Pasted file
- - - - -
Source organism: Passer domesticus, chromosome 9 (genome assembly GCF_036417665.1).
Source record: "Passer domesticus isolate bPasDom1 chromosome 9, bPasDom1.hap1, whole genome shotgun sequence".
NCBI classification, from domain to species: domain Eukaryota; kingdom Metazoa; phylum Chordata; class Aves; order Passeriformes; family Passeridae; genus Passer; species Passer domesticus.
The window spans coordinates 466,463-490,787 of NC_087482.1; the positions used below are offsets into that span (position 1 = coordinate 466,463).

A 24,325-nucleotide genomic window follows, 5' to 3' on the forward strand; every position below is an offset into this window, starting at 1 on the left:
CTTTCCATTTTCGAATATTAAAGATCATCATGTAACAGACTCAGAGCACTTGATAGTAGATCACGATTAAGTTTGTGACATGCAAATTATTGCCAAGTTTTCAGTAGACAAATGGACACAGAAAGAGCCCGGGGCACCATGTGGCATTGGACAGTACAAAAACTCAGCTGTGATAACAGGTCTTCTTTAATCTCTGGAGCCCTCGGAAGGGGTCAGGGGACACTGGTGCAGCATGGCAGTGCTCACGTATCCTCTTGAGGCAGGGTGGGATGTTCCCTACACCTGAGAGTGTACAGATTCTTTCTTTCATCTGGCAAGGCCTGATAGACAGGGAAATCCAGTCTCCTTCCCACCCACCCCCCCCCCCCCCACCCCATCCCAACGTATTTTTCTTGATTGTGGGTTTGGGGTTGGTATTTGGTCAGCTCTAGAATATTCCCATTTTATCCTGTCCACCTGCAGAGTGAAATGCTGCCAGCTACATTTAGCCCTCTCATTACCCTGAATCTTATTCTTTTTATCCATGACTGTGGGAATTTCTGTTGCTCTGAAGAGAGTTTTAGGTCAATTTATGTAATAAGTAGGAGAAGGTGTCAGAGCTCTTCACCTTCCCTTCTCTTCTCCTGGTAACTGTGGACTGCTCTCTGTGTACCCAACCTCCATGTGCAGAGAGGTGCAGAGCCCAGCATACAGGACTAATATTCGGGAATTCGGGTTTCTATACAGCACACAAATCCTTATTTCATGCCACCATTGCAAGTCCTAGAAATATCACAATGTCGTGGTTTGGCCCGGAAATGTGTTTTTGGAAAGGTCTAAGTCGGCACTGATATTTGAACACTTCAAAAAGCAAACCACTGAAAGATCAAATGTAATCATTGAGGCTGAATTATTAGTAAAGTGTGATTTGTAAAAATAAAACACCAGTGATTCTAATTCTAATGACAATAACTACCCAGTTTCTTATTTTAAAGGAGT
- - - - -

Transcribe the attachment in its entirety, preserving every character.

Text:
Source organism: Passer domesticus, chromosome 9 (genome assembly GCF_036417665.1).
Source record: "Passer domesticus isolate bPasDom1 chromosome 9, bPasDom1.hap1, whole genome shotgun sequence".
NCBI classification, from domain to species: domain Eukaryota; kingdom Metazoa; phylum Chordata; class Aves; order Passeriformes; family Passeridae; genus Passer; species Passer domesticus.
The window spans coordinates 466,463-490,787 of NC_087482.1; the positions used below are offsets into that span (position 1 = coordinate 466,463).

A 24,325-nucleotide genomic window follows, 5' to 3' on the forward strand; every position below is an offset into this window, starting at 1 on the left:
CTTTCCATTTTCGAATATTAAAGATCATCATGTAACAGACTCAGAGCACTTGATAGTAGATCACGATTAAGTTTGTGACATGCAAATTATTGCCAAGTTTTCAGTAGACAAATGGACACAGAAAGAGCCCGGGGCACCATGTGGCATTGGACAGTACAAAAACTCAGCTGTGATAACAGGTCTTCTTTAATCTCTGGAGCCCTCGGAAGGGGTCAGGGGACACTGGTGCAGCATGGCAGTGCTCACGTATCCTCTTGAGGCAGGGTGGGATGTTCCCTACACCTGAGAGTGTACAGATTCTTTCTTTCATCTGGCAAGGCCTGATAGACAGGGAAATCCAGTCTCCTTCCCACCCACCCCCCCCCCCCCCACCCCATCCCAACGTATTTTTCTTGATTGTGGGTTTGGGGTTGGTATTTGGTCAGCTCTAGAATATTCCCATTTTATCCTGTCCACCTGCAGAGTGAAATGCTGCCAGCTACATTTAGCCCTCTCATTACCCTGAATCTTATTCTTTTTATCCATGACTGTGGGAATTTCTGTTGCTCTGAAGAGAGTTTTAGGTCAATTTATGTAATAAGTAGGAGAAGGTGTCAGAGCTCTTCACCTTCCCTTCTCTTCTCCTGGTAACTGTGGACTGCTCTCTGTGTACCCAACCTCCATGTGCAGAGAGGTGCAGAGCCCAGCATACAGGACTAATATTCGGGAATTCGGGTTTCTATACAGCACACAAATCCTTATTTCATGCCACCATTGCAAGTCCTAGAAATATCACAATGTCGTGGTTTGGCCCGGAAATGTGTTTTTGGAAAGGTCTAAGTCGGCACTGATATTTGAACACTTCAAAAAGCAAACCACTGAAAGATCAAATGTAATCATTGAGGCTGAATTATTAGTAAAGTGTGATTTGTAAAAATAAAACACCAGTGATTCTAATTCTAATGACAATAACTACCCAGTTTCTTATTTTAAAGGAGT